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# Estimating the expected return of a stock index

Tactical asset class allocation is an investment strategy where a portfolio’s long-term allocation is adjusted based off of the expected return of each asset class.  One approach to estimating an asset class’s expected return is to apply a valuation model to an index fund representative of that asset class. Here the primary difficulty is obtaining enough years of historical earnings data for each of the index’s constituents to allow creating a time series of the index’s historical earnings that is representative of the index’s collective demonstrated earnings power. The reason why one (or even several) year’s of earnings are not enough is that a single year’s earnings can be impacted by cyclic factors – for more on this topic, see this article:  seekingalpha.com/article/139168-how-to-determine-the-demonstrated-earnings-power-of-a-cyclical-company-like-caterpillar

Once we have an estimate of the index’s collective earnings power, we can use a simple valuation model (see seekingalpha.com/article/140593-a-simple-valuation-model-for-large-cap-stocks) to estimate the index’s intrinsic value, and use this and the current market price to estimate the index’s expected rate of return. If this expected return is higher than the asset class’s long-term expected return, then that asset class’s allocation could be bumped up, and vice versa.  Two approaches to this adjustment algorithm will be discussed later; first let’s see how to estimate an index’s collective earnings power and intrinsic value by looking at three examples.

Small Cap Domestic Stocks:

To estimate this asset class’s intrinsic value and expected return, I used Standard and Poor’s Small Cap 600 index as a proxy for the small cap domestic stock (SCDS) asset class, as they have this index’s constituent list (in ticker format) conveniently downloadable as a spreadsheet.  To implement this asset class in a portfolio, I would probably use Vanguard’s NAESX index fund.

My first step in analyzing this index is to bring up the Investing Toolbox’s Portfolio Tool, put the tool in Asset Class Modeling Mode, and then import the tickers of the Small Cap 600 index by copying them from the spreadsheet and using Menu->Import->Ticker List function. I then have the tool automatically download (from Morningstar) each constituent’s industry, ten-years of earnings data, and current market capitalization.  This information is used to generate each constituent’s real (inflation-adjusted) expected return, and also generates a covariance matrix (600 X 600 in this case) which is used to estimate the index’s standard deviation of returns.  The index’s real arithmetic return is calculated as a market-cap weighted average of each constituent’s expected return, as estimated using the valuation model discussed in “The Patient Investor”.  A small sample of this portfolio as shown entered into the tool is shown below:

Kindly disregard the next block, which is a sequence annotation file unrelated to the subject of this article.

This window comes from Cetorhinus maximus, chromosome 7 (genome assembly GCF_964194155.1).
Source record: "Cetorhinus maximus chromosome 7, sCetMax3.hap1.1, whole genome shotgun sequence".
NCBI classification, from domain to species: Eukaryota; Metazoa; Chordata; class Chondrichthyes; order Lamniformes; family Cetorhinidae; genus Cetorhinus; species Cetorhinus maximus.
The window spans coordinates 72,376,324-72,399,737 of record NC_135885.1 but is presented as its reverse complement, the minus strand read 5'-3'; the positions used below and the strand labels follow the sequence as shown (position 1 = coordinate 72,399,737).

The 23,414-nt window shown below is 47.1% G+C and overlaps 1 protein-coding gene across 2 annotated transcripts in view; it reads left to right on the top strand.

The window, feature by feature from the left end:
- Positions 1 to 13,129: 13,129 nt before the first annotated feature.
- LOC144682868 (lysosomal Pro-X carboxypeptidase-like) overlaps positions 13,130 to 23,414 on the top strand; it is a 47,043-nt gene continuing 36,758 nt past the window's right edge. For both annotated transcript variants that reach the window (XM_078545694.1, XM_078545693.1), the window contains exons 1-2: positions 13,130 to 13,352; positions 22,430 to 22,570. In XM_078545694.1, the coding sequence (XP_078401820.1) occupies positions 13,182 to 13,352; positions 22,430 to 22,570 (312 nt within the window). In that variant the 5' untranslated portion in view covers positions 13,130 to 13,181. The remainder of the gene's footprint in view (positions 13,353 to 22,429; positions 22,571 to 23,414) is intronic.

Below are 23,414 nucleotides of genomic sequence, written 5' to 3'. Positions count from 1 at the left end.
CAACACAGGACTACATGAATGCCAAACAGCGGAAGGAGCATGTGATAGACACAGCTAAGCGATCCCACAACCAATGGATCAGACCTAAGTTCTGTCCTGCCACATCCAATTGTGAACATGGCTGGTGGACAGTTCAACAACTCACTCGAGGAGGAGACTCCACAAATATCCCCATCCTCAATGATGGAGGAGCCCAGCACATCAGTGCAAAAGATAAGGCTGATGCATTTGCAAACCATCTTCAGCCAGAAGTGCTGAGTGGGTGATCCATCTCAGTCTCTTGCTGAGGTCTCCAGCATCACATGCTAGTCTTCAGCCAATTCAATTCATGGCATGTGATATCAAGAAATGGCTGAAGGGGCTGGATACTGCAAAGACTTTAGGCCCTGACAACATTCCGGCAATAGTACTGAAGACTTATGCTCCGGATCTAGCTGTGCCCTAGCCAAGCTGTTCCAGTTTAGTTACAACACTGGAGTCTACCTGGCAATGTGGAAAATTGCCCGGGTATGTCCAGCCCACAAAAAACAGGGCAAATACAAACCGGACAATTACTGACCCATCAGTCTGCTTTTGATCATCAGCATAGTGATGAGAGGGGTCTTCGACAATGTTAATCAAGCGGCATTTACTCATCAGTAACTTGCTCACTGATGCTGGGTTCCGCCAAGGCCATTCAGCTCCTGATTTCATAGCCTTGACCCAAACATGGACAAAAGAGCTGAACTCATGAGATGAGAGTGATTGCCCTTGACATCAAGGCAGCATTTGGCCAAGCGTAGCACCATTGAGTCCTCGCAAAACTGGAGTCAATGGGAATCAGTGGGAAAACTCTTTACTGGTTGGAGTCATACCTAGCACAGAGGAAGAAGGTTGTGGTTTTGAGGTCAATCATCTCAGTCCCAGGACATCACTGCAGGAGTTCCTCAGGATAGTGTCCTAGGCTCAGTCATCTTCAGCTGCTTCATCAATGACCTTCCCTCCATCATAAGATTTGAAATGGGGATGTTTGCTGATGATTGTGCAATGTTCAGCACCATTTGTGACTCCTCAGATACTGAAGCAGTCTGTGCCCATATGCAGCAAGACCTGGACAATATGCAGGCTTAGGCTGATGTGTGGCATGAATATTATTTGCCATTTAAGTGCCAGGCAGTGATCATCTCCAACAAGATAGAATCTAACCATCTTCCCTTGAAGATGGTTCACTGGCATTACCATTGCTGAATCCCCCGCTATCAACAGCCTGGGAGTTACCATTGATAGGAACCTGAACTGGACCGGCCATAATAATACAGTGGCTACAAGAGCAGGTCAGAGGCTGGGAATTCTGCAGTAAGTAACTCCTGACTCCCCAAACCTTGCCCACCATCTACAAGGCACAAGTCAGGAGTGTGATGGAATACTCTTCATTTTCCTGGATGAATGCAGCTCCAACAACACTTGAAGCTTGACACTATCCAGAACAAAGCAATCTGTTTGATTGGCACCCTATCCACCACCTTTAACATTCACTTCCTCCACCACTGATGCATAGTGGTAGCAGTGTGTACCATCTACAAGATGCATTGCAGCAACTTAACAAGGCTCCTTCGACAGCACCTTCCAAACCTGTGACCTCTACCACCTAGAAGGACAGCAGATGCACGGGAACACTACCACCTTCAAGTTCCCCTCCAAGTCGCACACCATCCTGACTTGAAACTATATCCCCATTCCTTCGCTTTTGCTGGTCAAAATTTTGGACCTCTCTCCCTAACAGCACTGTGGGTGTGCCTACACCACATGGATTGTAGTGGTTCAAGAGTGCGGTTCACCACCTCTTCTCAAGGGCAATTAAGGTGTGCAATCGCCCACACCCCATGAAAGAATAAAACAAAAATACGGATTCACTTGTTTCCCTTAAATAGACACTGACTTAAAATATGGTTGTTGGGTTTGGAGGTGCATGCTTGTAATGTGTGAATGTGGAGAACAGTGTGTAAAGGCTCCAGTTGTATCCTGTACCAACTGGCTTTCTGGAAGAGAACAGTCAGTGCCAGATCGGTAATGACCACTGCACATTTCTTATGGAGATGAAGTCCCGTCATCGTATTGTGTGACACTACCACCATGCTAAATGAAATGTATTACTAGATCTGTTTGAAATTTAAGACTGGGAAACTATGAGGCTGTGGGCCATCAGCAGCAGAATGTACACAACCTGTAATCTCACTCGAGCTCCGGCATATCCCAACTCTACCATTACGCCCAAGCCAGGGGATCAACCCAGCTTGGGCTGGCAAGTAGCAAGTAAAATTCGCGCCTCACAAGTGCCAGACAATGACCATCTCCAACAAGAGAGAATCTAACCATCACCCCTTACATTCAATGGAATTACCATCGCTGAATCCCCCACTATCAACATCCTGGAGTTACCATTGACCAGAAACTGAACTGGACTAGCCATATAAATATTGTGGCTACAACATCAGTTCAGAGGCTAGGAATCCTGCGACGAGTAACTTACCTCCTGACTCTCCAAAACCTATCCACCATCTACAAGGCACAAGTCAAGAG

As you can see, the tool estimates the index’s real expected arithmetic average return to be 8.5%, with a standard deviation of 32.5%. Although the standard deviation of returns is close to the historical long-term average, the expected return is a lower than the long-term historical average of 10.6%.

Large Cap Foreign Stocks:

Modeling the expected return of the large cap foreign stock index (LCFS) presents the issue of where to find ten-years of earnings data.  Although most foreign companies do present English language financial reports, these reports are not to be found in a standardized format that lends itself to automatic download.  My solution is to use Standard and Poor’s ADR index, since a market cap weighted average of this index would be a good proxy for a large cap foreign stock index.  And since these companies all have shares listed as American Depository Receipts, Morningstar’s database has ten-years of financial data in standardized format.  To implement this asset class as an index fund, I would probably use Vanguard’s VGTSX index fund.

The next step is to import a ticker list of the ADR index’s constituents into the Portfolio Tool, and then following the same procedure as for the SCDS asset class.  Doing so, we find that the tool estimate’s the index’s real expected arithmetic average return to be 7.9%, with a standard deviation of 19.1%.  This can be compared to my estimate of this asset class’s long-term historical return of 6.7% with a standard deviation of 18%.

Large Cap Domestic Stocks: